Thoughts of Chico Hamilton: Hollywood Swinging

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I go for the originals, people who invent and create a sound or create an emotion. 'Cause all we're dealing in is human emotion. That's all music is. —Chico Hamilton
He’s into his sixth decade of performing and recording, reaching way back to when he kept time for Lester Young and for Count Basie. But with his latest release, Thoughts of..., drummer Chico Hamilton demonstrates that he is not quite ready to drift into the mute pages of jazz history books just yet.

The 81-year old Hamilton has seen and done pretty much everything a musician can do. He played in a high school band near Los Angeles with such greats as Charles Mingus and Dexter Gordon, served in WWII, then returned to California, where he wound up furnishing the rhythmic linchpin for the famous Chet Baker / Gerry Mulligan “piano-less” quartets and quintets. After Mulligan got busted for drugs and the band broke up, Hamilton remained a pillar of West Coast jazz by forming his own influential, uniquely-instrumented quintet with Buddy Collete on reeds, Carson Smith on bass, Fred Katz on cello, and a young Jim Hall on guitar (again, sans piano). Like Art Blakey, Hamilton’s subsequent, frequent bands were schools that nurtured many significant modern players, including Hall, Charles Lloyd, Eric Dolphy, and Larry Coryell.

Consider Hamilton’s band Euphoria, which supports him on Thoughts of... and his previous release, Foreststorn : Paul Ramsey (bass), Cary DeNigris (guitar), whose playing also graces recent output from drummer Ronald Shannon Jackson, Erik Lawrence (alto and soprano saxophones), and Evan Schwan (tenor saxophone), although veteran players, are all still only around HALF his age, yet these Euphoria albums are driven by Hamilton’s colorful splashes and swinging, energetic pulses.

John Popper, harmonica player and frontman for Blues Traveler, and Spin Doctors guitarist Eric Schenkman, both former students of Hamilton’s at the New School of Music in New York City, honor their teacher on Foreststorn by respectively rocking out on the blues “I’m Gonna Move to the Outskirts of Town” and “Guitar Willie.” Rolling Stones drummer Charlie Watts, a longtime Hamilton admirer who once fancied himself as “Chico Watts,” guests on “Here Comes Charlie Now,” while former band member Arthur Blythe returns his saxophone to the Hamilton fold on “11 Bars for Arthur.”

Chico’s pretty hip with the younger crowd, too: “For Mods Only,” a track from Hamilton’s 1968 album The Dealer, was not only included on The Thievery Corporation’s trippy Sounds from the Verve Hi-Fi compilation, but, according to the Corporation’s Eric Hilton, “In fact, we were going to name the compilation ‘For Mods Only.’ Maybe next time.” Speaking of “mods,” Thoughts of... ends with Hamilton’s house-rocking romp through “Bull-Rush,” composed by Paul Weller, leader of mod revivalists the Jam from the days when punk rockers roamed the British earth.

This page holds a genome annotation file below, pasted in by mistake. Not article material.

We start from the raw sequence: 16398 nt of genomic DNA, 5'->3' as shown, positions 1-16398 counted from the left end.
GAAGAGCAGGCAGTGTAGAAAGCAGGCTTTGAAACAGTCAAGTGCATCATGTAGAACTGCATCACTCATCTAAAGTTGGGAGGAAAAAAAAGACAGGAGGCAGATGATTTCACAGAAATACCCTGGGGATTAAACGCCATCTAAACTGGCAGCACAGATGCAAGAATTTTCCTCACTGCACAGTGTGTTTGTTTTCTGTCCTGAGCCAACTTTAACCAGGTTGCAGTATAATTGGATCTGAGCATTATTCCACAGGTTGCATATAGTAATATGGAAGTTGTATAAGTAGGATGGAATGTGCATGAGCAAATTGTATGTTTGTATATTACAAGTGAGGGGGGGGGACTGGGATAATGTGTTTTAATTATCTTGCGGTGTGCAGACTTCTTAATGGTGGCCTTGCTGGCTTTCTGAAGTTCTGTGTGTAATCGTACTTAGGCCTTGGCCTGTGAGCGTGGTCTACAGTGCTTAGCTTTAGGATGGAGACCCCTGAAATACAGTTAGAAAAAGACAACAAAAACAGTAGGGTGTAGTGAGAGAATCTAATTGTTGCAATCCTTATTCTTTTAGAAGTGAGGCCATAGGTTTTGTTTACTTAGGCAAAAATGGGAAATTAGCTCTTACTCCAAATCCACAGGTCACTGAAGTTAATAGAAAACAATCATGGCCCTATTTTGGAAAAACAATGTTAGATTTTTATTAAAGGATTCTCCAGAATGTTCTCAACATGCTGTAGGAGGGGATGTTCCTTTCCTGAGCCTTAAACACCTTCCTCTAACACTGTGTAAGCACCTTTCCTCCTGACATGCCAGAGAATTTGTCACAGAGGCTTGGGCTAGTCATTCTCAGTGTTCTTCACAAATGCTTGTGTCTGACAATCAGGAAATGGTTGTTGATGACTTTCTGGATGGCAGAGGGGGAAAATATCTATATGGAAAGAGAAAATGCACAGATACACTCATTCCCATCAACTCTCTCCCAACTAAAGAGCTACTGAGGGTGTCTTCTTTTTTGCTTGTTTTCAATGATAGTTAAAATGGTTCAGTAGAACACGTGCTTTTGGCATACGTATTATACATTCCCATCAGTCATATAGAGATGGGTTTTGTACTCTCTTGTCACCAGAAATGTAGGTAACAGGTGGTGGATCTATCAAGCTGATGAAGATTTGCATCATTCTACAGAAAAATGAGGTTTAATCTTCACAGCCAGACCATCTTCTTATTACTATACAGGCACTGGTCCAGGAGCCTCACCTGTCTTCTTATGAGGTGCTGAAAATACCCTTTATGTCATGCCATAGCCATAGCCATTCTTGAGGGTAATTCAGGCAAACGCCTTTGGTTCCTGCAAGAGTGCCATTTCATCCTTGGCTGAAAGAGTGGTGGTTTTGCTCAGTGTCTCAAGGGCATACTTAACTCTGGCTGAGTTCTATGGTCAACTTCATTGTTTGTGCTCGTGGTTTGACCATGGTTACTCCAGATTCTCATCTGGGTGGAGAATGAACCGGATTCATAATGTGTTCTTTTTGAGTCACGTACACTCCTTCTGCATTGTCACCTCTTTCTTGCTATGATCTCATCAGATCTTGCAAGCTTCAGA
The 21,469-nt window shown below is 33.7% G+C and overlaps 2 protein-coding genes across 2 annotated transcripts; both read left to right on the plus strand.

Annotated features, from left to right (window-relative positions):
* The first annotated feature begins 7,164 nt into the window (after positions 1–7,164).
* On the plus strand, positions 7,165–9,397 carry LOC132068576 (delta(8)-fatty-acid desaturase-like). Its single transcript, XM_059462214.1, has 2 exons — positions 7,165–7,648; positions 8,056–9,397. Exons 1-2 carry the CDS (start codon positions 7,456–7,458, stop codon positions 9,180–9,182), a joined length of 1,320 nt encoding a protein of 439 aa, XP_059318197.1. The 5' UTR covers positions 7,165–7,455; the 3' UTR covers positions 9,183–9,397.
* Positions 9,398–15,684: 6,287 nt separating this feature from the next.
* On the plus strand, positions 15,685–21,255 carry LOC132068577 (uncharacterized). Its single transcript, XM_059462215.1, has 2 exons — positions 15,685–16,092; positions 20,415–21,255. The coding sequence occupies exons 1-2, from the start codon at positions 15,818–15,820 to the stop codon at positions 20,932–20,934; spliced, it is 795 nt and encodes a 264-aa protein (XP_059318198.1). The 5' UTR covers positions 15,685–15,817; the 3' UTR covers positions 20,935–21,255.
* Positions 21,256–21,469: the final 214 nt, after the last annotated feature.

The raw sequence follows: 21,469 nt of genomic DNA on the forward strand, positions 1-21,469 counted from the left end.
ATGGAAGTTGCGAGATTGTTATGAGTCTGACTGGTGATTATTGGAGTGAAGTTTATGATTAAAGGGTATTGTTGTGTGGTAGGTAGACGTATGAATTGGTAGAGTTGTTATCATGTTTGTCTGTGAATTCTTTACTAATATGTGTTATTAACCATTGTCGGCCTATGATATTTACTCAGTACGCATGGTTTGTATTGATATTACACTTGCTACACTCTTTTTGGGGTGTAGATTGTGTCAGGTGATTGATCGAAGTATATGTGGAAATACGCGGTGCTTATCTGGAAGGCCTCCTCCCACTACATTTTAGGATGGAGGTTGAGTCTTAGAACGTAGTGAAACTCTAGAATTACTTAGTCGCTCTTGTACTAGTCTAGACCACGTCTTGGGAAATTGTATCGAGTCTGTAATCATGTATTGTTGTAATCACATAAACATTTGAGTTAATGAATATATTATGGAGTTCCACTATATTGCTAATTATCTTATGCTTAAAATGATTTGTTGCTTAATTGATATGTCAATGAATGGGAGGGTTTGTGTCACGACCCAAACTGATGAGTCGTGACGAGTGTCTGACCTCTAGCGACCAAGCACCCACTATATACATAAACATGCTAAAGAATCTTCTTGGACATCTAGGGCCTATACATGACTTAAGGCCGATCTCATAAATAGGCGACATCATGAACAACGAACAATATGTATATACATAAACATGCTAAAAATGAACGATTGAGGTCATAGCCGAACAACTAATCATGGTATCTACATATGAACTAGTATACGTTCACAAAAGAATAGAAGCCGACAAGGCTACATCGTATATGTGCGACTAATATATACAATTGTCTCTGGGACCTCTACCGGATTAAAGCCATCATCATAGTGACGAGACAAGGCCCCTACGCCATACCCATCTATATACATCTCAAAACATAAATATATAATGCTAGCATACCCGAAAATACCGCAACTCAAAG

However, Thoughts of... does allow Hamilton some reflection on his six-decade career through tributes to – his own “thoughts of” – three of the most influential horn players in modern jazz: “Thoughts of Trane” for John Coltrane, “Thoughts of Pres” for Lester Young, and a cover of “Freddie Freeloader” for Miles Davis. Joe Beck, Larry Coryell, and Rodney Jones, all alumni of earlier Hamilton bands, play guitar guest spots on the soulful, joyously blue “Mother Tucker” (Beck), “Could Be” (Jones) and “Rusty Dusty Blues (Mama Mama Blues)” (a surgically incisive Coryell).

But Thoughts of... is not entirely a look back: "Je Ka Jo" is DeNigris' arrangement of the tune written by modern remix master Joaquin “Joe” Claussell, who has also helped mastermind an entire set of extended Hamilton remixes and dubs, Groove Master Vol. 1: Soulfeast Presents the Chico Hamilton Remix Project, as the first 2003 release of the new Soulfeast label.

Late one subfreezing January afternoon, tucked in the pocket of his New York apartment overlooking the UN, Hamilton reflected on his past, present, and future with AAJ.

AllAboutJazz: What do you miss the most from the jazz scene in Los Angeles during the 1950s?

Chico Hamilton: (Laughs) That’s a good question. I really don’t miss anything! First of all, I’ve been blessed. From the very get-go, when I first started making a living playing when I was about twelve or thirteen years old, making 75 cents a night – like, three quarters, with the hat, you know – I’ve always been musically in dynamite company. My formative years, I was playing shows when I was fifteen, sixteen years old, I could play the hell out of a show for dancers and singers and all of that jazz.

AAJ: Is there a unique relationship between drumming and dancing?

CH: Very much so. When the drummers used to use brushes, most drummers, what we tried to do, we tried to imitate tap dancers. Play all the licks that tap dancers would lay down.

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